An important thing to understand about Slacker and its companion piece, Waking Life: Not all of these monologues are mind-blowing, nor are they necessarily intended to be. Though I think “Should Have Stayed At Bus Station” is a fascinating guy—and a pretty good guide to the discursive style of the movie he’s in—Linklater is keenly aware that others might receive him much like the cabbie, who makes for an apathetic sounding board at best. Slacker paints an overall picture of a town and a specific breed of humanity that’s cumulatively rich, but when broken down to its particulars, it’s accomplished through an assortment of dime-store philosophers, conspiracy theorists, coffeehouse radicals, and surly drifters. They aren’t all dispensing nuggets of wisdom, and the fun of Slacker comes from characters who obviously spend inordinate amounts of time working over some half-baked ideas. Take this enterprising young woman, who gives the best possible sales pitch for the immensely unappealing prospect of owning the essence of Madonna:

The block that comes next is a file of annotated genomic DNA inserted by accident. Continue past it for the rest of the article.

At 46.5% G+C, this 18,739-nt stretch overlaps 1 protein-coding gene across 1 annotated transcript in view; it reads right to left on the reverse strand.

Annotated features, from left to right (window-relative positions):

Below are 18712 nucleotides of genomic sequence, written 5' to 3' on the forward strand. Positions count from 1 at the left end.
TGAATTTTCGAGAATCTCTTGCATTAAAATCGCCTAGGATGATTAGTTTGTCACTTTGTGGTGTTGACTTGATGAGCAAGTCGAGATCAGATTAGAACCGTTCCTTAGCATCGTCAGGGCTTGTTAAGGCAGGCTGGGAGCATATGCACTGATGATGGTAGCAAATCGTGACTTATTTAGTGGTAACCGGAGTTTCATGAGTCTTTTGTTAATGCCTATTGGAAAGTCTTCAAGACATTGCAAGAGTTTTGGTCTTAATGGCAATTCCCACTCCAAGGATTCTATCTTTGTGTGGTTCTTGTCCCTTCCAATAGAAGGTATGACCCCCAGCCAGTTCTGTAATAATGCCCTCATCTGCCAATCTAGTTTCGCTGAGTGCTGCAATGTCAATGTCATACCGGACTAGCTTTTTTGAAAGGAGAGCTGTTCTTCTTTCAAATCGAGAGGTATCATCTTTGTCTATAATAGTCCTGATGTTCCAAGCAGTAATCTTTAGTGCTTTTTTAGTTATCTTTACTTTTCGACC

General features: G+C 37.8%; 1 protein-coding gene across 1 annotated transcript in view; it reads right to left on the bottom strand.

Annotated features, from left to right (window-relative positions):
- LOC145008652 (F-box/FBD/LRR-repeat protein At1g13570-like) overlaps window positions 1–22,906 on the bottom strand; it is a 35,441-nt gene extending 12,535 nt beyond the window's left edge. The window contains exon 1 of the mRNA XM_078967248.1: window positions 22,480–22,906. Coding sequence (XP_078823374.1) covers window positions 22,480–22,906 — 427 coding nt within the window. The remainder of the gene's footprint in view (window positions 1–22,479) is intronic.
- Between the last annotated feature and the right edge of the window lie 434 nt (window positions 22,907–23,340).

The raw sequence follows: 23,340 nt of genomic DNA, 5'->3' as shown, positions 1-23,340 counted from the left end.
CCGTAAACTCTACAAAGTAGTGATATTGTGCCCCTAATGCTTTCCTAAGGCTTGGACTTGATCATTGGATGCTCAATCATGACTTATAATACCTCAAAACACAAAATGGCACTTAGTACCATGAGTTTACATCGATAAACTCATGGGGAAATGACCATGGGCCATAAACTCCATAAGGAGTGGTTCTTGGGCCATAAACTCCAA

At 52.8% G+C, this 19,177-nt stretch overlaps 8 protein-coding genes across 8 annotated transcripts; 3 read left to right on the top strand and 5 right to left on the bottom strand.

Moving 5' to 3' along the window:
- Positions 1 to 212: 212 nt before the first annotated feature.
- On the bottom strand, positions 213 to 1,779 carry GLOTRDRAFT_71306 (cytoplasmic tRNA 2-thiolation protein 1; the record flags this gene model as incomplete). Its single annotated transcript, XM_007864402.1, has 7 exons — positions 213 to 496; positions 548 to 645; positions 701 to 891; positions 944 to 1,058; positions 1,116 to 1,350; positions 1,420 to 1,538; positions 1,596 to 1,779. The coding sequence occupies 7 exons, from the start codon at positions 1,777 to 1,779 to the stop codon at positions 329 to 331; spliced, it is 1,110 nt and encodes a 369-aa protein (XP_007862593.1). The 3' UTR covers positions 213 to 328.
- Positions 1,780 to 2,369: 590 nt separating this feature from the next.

The “Pap Smear Pusher” scene is by far the film’s most famous—it’s on the posters, in the trailer, and in virtually every review—and frankly, Slacker could have used a few more like it. Returning to Slacker for the first time in years for this column, I realized that the idea of the film is more compelling than the experience of watching it. Between memorable bits with local crazies like a JFK obsessive, or a paranoiac who believes we’ve been on the moon since the ’50s, there are times when viewers may feel like the buttonholed cabbie in the opening scene. Because it has no narrative architecture, Slacker constantly starts, stops, and restarts again with each new character, and though Linklater’s wandering camera makes the transitions smooth, the film by its very nature is robbed of momentum. Even John Pierson, the independent-film guru who helped Slacker find its way, confesses to developing a theory that “nodding off during [the film] wasn’t necessarily terrible.” (That theory is bolstered by Waking Life, a movie that practically begs to be watched in a state of hypnotic half-consciousness.)